30 November 2012

One Day. Things they don’t tell you about NYC (and common misconceptions)

The saying goes that “in order to have experienced it you need to have lived it.” I think this is true of anything in life, and having spent the last week or so in NYC I thought I would impart some knowledge I have come across having “lived it” here in the city that never sleeps.

  1. Contrary to people’s perceptions, New Yorkers are actually extremely friendly! After everything I’d heard over the years I expected those living in this city to be somewhat like Sydney-siders: snarky, rude and flustered (sorry to anyone nice in Sydney but you’ve fallen into the stereotype). But it’s not true at all! Everyone I’ve spoken to has been extremely friendly, whether it’s sales assistants (whose service far surpasses anything in Australia!), random people on the street or friends’ acquaintances. It’s cheerfulness all round so I’ll have whatever they’re having!
  2. You will need a biggg wallet… because you will end up with a gazillion one cent coins! I can’t believe that such an advanced and powerful country still uses 1c’s! Apparently it costs the US economy more to make them than it’s worth to have them so here’s hoping they will be phased out soon!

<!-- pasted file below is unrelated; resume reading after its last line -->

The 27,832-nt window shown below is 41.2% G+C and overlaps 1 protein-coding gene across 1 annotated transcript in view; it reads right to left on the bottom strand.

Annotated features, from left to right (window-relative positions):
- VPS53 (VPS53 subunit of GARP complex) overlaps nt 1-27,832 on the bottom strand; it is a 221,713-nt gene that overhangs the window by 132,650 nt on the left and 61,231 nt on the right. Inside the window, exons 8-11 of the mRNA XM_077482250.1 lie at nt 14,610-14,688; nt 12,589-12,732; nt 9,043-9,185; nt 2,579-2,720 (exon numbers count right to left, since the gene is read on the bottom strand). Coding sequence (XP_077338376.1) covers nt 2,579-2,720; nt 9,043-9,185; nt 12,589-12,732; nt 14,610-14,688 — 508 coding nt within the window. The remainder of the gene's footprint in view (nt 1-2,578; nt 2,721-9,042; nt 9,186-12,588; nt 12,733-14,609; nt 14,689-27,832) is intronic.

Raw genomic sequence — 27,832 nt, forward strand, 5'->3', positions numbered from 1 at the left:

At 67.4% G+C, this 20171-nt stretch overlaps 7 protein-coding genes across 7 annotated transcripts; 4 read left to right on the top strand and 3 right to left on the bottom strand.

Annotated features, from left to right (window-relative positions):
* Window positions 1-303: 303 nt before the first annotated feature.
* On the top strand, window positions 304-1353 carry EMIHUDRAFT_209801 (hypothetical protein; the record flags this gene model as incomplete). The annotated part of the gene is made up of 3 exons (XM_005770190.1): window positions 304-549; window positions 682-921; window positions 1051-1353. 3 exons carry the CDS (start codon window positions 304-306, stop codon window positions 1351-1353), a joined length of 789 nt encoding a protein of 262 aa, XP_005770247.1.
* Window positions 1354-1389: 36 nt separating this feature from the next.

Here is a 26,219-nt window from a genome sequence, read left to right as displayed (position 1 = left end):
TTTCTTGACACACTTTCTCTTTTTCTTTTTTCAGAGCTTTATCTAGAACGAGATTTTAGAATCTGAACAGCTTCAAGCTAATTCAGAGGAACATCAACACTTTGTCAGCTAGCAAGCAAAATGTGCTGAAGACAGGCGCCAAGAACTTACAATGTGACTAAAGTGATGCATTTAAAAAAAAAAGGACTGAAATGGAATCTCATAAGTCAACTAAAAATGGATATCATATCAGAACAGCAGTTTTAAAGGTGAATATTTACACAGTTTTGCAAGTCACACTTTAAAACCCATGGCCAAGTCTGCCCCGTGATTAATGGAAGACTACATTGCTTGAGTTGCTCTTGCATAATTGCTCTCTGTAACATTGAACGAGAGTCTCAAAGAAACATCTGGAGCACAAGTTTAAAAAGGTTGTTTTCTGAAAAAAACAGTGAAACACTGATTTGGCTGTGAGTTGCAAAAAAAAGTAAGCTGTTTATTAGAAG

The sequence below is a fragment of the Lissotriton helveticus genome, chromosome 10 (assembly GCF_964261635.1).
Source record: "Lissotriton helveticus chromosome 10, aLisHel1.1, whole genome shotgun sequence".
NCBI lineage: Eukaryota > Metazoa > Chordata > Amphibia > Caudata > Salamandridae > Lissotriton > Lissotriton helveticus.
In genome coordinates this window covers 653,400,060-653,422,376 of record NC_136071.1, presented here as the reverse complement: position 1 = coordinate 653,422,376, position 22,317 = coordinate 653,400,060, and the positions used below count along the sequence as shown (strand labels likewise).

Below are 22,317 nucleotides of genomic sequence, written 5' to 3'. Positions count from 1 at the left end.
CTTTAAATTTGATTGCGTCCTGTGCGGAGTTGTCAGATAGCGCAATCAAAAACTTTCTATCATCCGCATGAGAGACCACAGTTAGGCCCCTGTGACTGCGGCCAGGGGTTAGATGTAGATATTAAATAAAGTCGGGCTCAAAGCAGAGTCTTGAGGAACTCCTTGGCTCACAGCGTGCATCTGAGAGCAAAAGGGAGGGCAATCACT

3. Your math skills will improve out of sight what with working out tax and tips, plus not to mention the entire city runs in numbers: 35th street and 7th avenue to 16th street and 8th avenue = 20 blocks, 19 down and 1 across. 
  4. Despite many movies and television shows showing stars flitting around town in their high heels, like Carrie in her Manolo Blahniks, New York is not a place for this type of footwear! There are subway grates on every sidewalk and whilst sometimes they only take up a portion, often they occupy the entire pavement meaning, for those with heels, you must risk your life by darting onto the road in front of the city's crazy taxis!
  5. It’s not that dangerous (provided you stay out of Harlem and the Bronx). People always talk about scary stories of getting mugged or having kidneys stolen but it’s really not like that. The city is so constantly busy you will never find yourself walking alone, there are cabs everywhere and lights from every store. Sure there are bad spots to steer clear of (Lower East Side in Manhattan) but isn’t that the same everywhere. I would go so far as to say I feel safer here than I do in Sydney (certainly). 
  6. It’s cheaper than it looks! Perhaps not the rent, but everything else: groceries, clothes, eating out are all very affordable; much more so than Australia. After having the best large pizza I’ve ever tasted here for $12 I feel completely ripped off having paid $30 for an awful one on the Gold Coast. 
And a word to the wise, if you can travel alone like I did, you will have a much better experience of the city. I was never hassled by tour guides or people selling things because I was walking alone. Although I may have been heading for the Empire State Building or the Met I wandered along with no problem whilst those around me, who were heading to the same places, were stopped dozens of times by scalpers. Just avoid pulling your map or lonely planet guide out in public, it kind of gives you away!

Photo by Krissie.